Treatment of choice in severe flail chest is
|C||Fixation of fractured ribs with wire|
|D||IPPV (Intermittent positive pressure ventilation)|
a. Flail chest is the most serious of the blunt chest wall injuries.
b. It involves fractures of adjacent ribs, each of which is fractured in two or more places, so that a panel of chest wall moves independently of, and in the opposite direction to, the remainder of the chest.
c. When it occurs in conjunction with separation of the costochondral or costosternal joints, the sternum can also be part of the flail segment, and the condition is termed a sternal flail chest.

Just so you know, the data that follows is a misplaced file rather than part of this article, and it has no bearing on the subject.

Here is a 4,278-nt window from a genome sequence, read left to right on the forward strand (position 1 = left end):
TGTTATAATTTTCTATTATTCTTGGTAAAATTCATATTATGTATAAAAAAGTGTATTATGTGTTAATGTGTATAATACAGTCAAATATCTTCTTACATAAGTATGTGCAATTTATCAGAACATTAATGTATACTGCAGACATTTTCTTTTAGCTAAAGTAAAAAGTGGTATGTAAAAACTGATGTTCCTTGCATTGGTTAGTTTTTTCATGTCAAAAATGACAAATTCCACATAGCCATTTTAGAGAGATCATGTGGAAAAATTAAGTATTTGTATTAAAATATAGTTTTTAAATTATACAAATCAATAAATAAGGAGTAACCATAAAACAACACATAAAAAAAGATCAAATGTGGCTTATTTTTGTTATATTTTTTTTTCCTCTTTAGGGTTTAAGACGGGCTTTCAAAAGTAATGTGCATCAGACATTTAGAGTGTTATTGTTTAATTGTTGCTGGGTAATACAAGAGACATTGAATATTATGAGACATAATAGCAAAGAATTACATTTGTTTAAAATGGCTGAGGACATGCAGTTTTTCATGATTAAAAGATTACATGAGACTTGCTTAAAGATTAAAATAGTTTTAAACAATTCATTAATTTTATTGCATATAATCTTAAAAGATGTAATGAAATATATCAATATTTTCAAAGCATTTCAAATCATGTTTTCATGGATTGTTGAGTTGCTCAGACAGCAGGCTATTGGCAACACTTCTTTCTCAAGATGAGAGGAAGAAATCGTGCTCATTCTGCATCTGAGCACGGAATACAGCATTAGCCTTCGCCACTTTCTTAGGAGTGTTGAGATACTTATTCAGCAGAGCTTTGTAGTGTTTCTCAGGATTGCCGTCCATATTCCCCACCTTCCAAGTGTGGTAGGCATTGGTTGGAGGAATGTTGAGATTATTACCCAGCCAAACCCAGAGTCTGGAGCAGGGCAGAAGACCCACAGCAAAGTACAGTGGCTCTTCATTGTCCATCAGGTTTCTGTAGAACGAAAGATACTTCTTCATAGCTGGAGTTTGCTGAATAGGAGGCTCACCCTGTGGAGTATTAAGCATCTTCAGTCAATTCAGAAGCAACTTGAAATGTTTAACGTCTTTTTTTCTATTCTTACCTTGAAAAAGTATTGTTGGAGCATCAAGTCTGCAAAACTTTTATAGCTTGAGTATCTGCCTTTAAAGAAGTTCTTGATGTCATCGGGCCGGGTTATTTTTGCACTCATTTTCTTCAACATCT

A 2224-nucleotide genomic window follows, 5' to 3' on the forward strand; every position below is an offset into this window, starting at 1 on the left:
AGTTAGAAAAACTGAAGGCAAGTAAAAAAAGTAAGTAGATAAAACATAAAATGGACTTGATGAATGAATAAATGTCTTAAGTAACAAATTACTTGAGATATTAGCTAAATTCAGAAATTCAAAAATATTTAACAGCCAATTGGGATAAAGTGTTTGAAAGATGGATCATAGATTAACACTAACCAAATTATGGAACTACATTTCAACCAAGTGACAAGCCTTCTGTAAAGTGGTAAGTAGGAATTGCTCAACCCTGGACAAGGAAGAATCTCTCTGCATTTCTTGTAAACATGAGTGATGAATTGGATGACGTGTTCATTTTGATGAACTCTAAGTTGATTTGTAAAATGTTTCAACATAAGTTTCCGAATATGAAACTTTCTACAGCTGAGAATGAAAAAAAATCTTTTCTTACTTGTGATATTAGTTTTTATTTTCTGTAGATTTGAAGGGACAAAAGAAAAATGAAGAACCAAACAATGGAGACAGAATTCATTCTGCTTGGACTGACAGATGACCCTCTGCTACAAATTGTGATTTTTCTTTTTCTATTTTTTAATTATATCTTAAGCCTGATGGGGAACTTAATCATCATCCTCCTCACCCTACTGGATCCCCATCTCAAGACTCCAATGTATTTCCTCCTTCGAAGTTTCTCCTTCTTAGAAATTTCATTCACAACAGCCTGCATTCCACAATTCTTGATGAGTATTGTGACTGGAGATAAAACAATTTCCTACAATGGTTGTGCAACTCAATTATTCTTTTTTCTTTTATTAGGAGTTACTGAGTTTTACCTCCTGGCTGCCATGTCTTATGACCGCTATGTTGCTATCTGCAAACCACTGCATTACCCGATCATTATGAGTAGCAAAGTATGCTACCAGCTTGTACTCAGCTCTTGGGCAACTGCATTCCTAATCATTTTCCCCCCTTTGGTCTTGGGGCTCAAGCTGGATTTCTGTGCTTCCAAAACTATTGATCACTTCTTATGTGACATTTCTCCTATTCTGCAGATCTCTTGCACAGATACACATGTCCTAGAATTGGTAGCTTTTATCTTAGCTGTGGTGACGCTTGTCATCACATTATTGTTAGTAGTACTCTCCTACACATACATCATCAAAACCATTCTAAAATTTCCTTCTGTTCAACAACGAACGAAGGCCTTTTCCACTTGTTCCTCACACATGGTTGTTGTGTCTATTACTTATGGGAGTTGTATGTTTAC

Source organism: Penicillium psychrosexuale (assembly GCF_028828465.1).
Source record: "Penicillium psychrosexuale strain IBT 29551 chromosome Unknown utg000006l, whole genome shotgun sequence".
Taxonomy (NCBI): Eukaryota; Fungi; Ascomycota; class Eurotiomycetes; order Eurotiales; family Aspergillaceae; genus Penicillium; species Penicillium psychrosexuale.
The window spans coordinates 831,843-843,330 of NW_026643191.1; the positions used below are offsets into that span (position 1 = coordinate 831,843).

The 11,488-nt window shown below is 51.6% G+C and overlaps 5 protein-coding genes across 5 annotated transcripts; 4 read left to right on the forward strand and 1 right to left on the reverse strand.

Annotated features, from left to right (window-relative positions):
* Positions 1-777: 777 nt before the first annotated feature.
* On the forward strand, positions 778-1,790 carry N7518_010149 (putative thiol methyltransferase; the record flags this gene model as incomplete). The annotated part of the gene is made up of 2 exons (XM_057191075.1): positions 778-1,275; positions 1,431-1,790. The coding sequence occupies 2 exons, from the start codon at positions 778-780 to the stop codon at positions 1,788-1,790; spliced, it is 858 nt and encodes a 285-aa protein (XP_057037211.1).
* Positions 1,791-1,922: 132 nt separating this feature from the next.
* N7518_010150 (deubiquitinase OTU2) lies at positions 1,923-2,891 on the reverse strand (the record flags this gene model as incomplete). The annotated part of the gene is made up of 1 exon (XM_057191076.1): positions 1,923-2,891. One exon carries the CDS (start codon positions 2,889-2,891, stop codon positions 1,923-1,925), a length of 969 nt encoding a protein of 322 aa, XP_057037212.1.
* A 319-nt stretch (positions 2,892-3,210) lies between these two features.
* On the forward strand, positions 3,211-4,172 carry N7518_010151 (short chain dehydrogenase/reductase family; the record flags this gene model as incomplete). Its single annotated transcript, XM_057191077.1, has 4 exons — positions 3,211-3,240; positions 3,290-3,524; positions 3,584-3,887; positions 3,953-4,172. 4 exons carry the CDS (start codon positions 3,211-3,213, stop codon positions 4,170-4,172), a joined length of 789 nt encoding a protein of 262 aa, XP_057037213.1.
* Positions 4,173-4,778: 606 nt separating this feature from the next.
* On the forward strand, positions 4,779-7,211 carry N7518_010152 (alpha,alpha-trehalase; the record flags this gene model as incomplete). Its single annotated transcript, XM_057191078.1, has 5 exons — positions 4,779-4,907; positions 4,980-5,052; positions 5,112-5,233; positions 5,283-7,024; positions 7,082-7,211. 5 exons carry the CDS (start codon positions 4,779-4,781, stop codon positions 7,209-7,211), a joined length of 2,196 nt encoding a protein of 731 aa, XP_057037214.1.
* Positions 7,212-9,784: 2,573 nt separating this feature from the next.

d. The diagnosis is typically suspected on the basis of the presence of numerous adjacent rib fractures on a chest radiograph, but it can be conclusively confirmed only by the presence of a paradoxical motion observed in the involved segment in a spontaneously breathing patient.
e. Pulmonary contusion is the most commonly associated injury.
f. Maintenance of adequate ventilation is the goal of therapy.
g. Mechanical ventilation with positive-pressure ventilation is used to treat injuries in the elderly or in those patients with underlying pulmonary disease.